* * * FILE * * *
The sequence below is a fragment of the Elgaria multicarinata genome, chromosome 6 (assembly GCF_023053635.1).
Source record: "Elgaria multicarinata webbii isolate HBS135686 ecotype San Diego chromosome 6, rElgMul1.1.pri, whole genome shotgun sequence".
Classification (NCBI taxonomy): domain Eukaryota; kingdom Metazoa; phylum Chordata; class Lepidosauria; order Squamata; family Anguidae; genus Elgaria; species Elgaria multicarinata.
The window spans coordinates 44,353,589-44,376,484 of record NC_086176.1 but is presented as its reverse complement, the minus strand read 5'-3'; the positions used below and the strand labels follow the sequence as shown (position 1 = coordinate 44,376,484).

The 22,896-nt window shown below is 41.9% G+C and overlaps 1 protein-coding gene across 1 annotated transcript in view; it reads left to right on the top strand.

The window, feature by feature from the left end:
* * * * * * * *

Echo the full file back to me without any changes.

The sequence below is a fragment of the Elgaria multicarinata genome, chromosome 6 (assembly GCF_023053635.1).
Source record: "Elgaria multicarinata webbii isolate HBS135686 ecotype San Diego chromosome 6, rElgMul1.1.pri, whole genome shotgun sequence".
Classification (NCBI taxonomy): domain Eukaryota; kingdom Metazoa; phylum Chordata; class Lepidosauria; order Squamata; family Anguidae; genus Elgaria; species Elgaria multicarinata.
The window spans coordinates 44,353,589-44,376,484 of record NC_086176.1 but is presented as its reverse complement, the minus strand read 5'-3'; the positions used below and the strand labels follow the sequence as shown (position 1 = coordinate 44,376,484).

The 22,896-nt window shown below is 41.9% G+C and overlaps 1 protein-coding gene across 1 annotated transcript in view; it reads left to right on the top strand.

The window, feature by feature from the left end: